‘The Past’ by Tessa Hadley – A Family Reunion in the English Countryside

‘The Past’ by Tessa Hadley (2015) – 310 pages

The PastIn an article in the London Review, Tessa Hadley discusses a biography of Pamela Hansford Johnson, an English novelist who also was married to the scientist and writer C. P. Snow. Usually this type of an article is an occasion for over-praise of the biographical subject. However Hadley winds up her article with the following lines:

“These lives are interesting now because they are history; but I suspect there’s nothing to recover from the novels. All writers are susceptible, it goes without saying, to vanity and panic, but these things drove the Snows crazy; and in their case too much obsession with the outer forms of success looks in the long run like a failure on the inside – it reflects something hollow in the work, as if the writing has failed to be its own fulfillment, its own life.”

Such severe criticism of a novelist, especially of a female novelist, is practically unheard of. The criticism is refreshing, and besides now I don’t have to read Pamela Hansford Johnson. So instead I have read ‘The Past’.

Now with her sixth novel ‘The Past’, Tessa Hadley has arrived. ‘The Past’ is a superior family reunion novel that takes place in their old childhood home in the English countryside.

Her vivid depiction of natural phenomena is a particular strength of Tessa Hadley. In many novels, descriptions of nature seem tacked on, isolated from the plot. However in ‘The Past’ the natural details of the old family home are blended with the interactions of the human characters so smoothly that they actually enhance the story. Thus we have “the jostling of water in the stream that ran at the bottom of the garden, the tickle of tiny movements in the hedgerows and grasses.” It is an “archetypally English” old home place.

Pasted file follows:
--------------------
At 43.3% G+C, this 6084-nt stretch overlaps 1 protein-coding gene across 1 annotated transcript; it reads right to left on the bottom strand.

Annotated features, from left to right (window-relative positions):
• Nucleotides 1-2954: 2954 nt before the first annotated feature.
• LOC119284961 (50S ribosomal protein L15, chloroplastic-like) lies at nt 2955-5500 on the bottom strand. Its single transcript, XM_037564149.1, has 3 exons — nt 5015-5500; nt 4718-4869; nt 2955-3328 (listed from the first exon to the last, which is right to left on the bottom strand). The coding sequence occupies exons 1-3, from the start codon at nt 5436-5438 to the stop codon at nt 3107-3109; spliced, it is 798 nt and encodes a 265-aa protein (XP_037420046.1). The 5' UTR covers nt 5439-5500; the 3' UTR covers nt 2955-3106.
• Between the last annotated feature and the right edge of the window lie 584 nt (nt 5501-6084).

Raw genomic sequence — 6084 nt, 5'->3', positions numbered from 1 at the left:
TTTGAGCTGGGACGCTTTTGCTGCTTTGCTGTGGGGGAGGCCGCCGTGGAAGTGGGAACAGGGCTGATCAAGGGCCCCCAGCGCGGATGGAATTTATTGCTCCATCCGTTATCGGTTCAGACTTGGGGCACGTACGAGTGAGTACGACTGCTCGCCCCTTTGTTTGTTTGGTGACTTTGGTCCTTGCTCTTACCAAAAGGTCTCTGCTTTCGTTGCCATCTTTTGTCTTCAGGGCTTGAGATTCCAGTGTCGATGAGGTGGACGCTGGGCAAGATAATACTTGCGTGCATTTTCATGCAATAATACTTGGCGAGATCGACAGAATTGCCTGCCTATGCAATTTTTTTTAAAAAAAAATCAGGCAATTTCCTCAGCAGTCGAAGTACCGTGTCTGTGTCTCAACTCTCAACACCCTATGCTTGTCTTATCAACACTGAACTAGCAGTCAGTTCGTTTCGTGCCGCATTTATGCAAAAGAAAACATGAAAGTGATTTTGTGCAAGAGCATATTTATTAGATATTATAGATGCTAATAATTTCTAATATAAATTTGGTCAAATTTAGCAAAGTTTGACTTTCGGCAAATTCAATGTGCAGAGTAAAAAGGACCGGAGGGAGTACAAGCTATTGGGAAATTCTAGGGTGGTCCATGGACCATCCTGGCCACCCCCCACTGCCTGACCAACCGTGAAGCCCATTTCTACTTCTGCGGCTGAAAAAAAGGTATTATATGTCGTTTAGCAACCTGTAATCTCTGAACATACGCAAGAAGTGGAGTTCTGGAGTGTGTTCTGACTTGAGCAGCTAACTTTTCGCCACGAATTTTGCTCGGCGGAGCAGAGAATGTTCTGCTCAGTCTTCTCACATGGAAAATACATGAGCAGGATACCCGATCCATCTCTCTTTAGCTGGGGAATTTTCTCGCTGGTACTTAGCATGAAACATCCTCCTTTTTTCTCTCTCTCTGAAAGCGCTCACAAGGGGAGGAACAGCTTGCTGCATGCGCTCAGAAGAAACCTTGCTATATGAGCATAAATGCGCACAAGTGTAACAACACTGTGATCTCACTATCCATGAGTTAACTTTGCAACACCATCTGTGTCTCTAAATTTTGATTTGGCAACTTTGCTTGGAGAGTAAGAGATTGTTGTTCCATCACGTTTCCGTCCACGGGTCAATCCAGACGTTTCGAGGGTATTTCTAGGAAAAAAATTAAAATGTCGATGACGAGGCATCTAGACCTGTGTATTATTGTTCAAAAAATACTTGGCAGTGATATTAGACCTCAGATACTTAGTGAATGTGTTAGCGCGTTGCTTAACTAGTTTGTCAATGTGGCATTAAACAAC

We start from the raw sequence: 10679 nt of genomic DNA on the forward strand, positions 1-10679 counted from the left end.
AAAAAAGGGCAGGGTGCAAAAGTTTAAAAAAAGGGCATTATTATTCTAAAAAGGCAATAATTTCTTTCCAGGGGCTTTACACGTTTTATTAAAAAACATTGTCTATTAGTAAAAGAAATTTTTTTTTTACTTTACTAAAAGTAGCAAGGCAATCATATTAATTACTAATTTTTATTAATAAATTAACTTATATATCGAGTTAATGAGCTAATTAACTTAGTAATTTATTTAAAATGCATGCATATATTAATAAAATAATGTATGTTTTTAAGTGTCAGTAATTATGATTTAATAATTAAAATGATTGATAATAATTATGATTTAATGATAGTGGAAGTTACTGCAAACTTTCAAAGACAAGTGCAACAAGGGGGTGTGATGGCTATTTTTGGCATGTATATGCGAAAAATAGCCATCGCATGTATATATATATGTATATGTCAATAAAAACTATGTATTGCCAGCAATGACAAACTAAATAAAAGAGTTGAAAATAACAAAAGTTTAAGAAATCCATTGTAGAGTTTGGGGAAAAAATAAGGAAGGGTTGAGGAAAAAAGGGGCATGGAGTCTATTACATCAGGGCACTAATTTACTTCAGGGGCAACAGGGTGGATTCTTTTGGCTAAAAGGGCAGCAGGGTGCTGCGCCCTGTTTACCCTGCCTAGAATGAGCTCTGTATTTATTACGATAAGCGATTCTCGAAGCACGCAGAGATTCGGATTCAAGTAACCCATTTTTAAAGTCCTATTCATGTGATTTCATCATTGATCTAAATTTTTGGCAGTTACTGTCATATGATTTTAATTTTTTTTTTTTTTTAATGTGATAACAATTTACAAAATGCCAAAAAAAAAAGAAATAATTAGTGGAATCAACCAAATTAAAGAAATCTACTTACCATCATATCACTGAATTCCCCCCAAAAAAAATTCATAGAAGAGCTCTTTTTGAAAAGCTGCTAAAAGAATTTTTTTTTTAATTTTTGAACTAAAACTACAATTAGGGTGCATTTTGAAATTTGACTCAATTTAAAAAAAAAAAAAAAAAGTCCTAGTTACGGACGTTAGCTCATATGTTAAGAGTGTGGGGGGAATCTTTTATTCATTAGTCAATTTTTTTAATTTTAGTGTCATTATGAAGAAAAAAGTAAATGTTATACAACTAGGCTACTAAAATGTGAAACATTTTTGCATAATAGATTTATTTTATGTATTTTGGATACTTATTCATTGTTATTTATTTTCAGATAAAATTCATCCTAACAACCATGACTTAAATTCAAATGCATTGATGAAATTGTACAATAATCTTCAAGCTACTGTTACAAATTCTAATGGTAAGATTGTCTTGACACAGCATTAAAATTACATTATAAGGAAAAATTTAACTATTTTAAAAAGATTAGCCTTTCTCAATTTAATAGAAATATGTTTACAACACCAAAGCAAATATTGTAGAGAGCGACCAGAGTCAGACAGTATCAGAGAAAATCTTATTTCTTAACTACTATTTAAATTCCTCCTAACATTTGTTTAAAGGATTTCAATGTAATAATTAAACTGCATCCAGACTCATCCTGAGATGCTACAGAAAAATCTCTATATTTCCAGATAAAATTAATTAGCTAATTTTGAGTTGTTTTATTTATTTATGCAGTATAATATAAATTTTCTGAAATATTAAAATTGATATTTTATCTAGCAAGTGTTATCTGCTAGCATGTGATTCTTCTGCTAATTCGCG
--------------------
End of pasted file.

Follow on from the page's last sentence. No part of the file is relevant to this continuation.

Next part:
The story in ‘The Past’ flows smoothly along just like the stream that flows past their old house. However at one distant point the stream goes over a rocky cliff and becomes a waterfall. The people in the novel too have their turbulences. The reader gets the strong impression that the characters here are just as subject to the laws of nature as everything else.

In the main part of the story, ‘The Present’, there are nine main characters. The three sisters called Harriet, Alice, and Fran and their brother Roland are now all middle-aged. Harriet and Alice are single, but Alice has brought along the college-age son Kasim of one her old flames whose family was originally from Pakistan. Fran’s husband couldn’t make it, but Fran has brought her two children Ivy and Arthur, nine and six. Roland has brought his new third young wife, the Argentine Pilar, and also his daughter from a previous marriage, sixteen-year-old Molly.

1470804-verano-de-vista-de-un-arroyo-que-fluye-en-buttermere-ingl-s-en-el-lake-districtWhen a writer has nine main characters, he or she must juggle different small groups of them in the various scenes. Many of the scenes take place outdoors in the countryside or along the stream or in an old abandoned house near the stream. Hadley is quite adept in her handling of these outdoor scenes, and this reader felt like he was there. The children enliven things, and soon Kasim and Molly develop a strong attraction.

However the novel is called ‘The Past’, and one section is devoted to the backstory. We go back to 1968, when the three sisters’ and brother’s mother was still alive. Also their grandparents still lived on the old family place. The grandfather was a poet and the vicar of a small church near the home. The episode from the past helps us better understand the way things are today.

This is confident and assured story telling with a strong sense of place.

Grade: A


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